I just rememebered a game of sinking war ships we sometimes played when I was a kid, mainly against my mom, and it maybe increased problem solving skills later, but we did not play it so often.
Mostly there are just two players. Each player has a grid boxed ordinary writing or counting paper and a pen. They choose a square of a suitable size, for example 8 times 8 boxes, and a nice number of war ships fitting well to it, for example one row of five boxes, two ships of four, three ships of three boxes in a row, four ships of two and five ships of one box. They also number the boxes by marking numbers from 1 to 8 to the side and letters from A to H to the top so that each box is easy to refer to.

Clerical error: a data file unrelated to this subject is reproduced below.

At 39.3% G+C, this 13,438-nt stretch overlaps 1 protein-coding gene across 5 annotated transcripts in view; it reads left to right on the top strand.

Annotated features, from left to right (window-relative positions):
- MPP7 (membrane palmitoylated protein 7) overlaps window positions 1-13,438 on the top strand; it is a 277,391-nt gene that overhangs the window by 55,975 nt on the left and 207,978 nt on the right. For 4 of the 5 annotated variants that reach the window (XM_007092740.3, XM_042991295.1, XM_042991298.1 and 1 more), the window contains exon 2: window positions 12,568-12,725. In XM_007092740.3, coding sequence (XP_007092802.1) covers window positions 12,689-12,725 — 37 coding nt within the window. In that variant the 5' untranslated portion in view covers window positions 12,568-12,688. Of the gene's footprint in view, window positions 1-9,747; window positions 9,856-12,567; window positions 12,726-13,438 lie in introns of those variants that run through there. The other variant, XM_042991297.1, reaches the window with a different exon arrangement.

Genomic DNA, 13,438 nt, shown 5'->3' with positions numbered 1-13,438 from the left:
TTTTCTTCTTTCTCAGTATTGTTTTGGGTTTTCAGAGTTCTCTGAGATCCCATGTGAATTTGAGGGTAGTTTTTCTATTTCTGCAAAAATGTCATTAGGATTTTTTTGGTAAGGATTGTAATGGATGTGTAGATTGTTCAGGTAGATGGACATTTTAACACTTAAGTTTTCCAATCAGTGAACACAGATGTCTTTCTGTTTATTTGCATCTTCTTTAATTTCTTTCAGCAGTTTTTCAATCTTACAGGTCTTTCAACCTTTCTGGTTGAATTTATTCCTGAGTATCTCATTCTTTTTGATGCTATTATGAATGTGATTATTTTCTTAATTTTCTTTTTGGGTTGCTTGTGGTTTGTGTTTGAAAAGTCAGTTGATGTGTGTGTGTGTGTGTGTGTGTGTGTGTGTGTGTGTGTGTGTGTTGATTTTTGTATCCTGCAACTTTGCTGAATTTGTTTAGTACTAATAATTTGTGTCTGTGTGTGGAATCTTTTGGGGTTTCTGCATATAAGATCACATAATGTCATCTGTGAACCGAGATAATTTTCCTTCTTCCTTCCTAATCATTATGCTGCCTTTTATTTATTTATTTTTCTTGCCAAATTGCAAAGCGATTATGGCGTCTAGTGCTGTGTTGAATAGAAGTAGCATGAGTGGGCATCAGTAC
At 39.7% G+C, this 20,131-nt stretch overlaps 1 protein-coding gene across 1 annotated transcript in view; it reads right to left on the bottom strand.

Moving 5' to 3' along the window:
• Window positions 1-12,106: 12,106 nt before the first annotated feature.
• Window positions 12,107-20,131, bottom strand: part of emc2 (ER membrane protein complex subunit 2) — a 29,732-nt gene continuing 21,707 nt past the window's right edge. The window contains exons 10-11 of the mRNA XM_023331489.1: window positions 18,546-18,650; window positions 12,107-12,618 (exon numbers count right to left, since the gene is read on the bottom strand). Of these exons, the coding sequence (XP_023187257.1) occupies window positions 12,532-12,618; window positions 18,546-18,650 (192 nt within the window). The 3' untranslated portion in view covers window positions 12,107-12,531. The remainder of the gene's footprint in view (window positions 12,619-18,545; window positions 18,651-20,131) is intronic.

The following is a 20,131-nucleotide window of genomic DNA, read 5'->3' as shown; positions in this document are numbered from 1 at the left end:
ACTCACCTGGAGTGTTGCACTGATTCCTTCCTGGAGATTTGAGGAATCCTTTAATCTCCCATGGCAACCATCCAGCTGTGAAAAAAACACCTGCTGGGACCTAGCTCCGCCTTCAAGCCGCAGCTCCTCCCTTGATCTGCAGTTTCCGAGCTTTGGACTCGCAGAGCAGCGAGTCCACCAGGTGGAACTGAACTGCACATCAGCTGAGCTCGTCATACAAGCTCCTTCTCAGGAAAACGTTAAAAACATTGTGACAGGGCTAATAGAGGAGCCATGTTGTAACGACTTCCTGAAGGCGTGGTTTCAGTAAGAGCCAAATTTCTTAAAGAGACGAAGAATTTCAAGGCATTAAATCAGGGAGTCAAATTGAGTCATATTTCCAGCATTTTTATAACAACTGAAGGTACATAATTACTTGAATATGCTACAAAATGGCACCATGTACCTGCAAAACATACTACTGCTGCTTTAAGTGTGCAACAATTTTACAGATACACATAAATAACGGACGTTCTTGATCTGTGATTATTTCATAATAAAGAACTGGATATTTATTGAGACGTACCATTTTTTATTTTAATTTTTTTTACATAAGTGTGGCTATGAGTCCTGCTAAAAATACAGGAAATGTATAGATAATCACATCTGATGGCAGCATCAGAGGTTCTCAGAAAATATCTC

Then they each secretly, without showing to the opponent, draw the ship outlines to their water area. No twio ships may be side by side but corners touching is ok.
Then they try to guess where the ships of the other player are and hit them to sink the ship under the water. They each in turn mention a box, for example B3, and the other one checks if there is a ship there in her/his paper, and so she/he answers "It hit but did not yet sink." or "Flew past." if there is no ship there, or "It hit and it sank." if there was a ship and it's all places had been hit. So they need another box where to mark their guesses theyt have already made: just cross the box in quaéstion and make some mark of whether there was a ship there. Similarly you can on your own ships' pool make markings of the guesses the other onbe has made.
Somehow I feel that this is good for making guesses about possible solutions and for building upon the werll working ones.